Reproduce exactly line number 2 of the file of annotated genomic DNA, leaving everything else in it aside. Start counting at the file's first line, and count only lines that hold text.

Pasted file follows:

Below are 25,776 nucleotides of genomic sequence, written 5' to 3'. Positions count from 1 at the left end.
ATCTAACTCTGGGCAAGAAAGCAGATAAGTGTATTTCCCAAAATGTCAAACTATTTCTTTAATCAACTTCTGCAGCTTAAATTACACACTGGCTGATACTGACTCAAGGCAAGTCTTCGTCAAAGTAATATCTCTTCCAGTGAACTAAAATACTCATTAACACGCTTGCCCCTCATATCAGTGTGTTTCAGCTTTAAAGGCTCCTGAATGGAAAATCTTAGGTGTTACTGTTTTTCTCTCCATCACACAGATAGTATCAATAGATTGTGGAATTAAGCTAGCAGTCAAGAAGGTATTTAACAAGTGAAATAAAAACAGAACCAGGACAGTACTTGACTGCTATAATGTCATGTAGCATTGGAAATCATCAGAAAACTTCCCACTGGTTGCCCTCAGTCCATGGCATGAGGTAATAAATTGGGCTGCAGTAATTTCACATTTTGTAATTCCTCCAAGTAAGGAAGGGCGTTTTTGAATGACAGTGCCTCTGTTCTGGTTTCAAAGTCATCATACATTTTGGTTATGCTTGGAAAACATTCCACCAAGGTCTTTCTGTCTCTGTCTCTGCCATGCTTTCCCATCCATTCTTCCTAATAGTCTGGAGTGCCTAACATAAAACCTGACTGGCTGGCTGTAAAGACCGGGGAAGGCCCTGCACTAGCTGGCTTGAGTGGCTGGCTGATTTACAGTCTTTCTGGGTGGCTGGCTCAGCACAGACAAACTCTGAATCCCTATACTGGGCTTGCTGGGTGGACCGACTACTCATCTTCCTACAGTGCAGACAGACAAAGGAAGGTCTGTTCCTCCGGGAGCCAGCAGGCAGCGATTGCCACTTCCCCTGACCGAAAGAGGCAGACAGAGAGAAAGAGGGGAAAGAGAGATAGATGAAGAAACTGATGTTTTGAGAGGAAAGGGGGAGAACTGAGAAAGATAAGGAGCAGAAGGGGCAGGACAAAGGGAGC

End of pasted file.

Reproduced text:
ATCTAACTCTGGGCAAGAAAGCAGATAAGTGTATTTCCCAAAATGTCAAACTATTTCTTTAATCAACTTCTGCAGCTTAAATTACACACTGGCTGATACTGACTCAAGGCAAGTCTTCGTCAAAGTAATATCTCTTCCAGTGAACTAAAATACTCATTAACACGCTTGCCCCTCATATCAGTGTGTTTCAGCTTTAAAGGCTCCTGAATGGAAAATCTTAGGTGTTACTGTTTTTCTCTCCATCACACAGATAGTATCAATAGATTGTGGAATTAAGCTAGCAGTCAAGAAGGTATTTAACAAGTGAAATAAAAACAGAACCAGGACAGTACTTGACTGCTATAATGTCATGTAGCATTGGAAATCATCAGAAAACTTCCCACTGGTTGCCCTCAGTCCATGGCATGAGGTAATAAATTGGGCTGCAGTAATTTCACATTTTGTAATTCCTCCAAGTAAGGAAGGGCGTTTTTGAATGACAGTGCCTCTGTTCTGGTTTCAAAGTCATCATACATTTTGGTTATGCTTGGAAAACATTCCACCAAGGTCTTTCTGTCTCTGTCTCTGCCATGCTTTCCCATCCATTCTTCCTAATAGTCTGGAGTGCCTAACATAAAACCTGACTGGCTGGCTGTAAAGACCGGGGAAGGCCCTGCACTAGCTGGCTTGAGTGGCTGGCTGATTTACAGTCTTTCTGGGTGGCTGGCTCAGCACAGACAAACTCTGAATCCCTATACTGGGCTTGCTGGGTGGACCGACTACTCATCTTCCTACAGTGCAGACAGACAAAGGAAGGTCTGTTCCTCCGGGAGCCAGCAGGCAGCGATTGCCACTTCCCCTGACCGAAAGAGGCAGACAGAGAGAAAGAGGGGAAAGAGAGATAGATGAAGAAACTGATGTTTTGAGAGGAAAGGGGGAGAACTGAGAAAGATAAGGAGCAGAAGGGGCAGGACAAAGGGAGC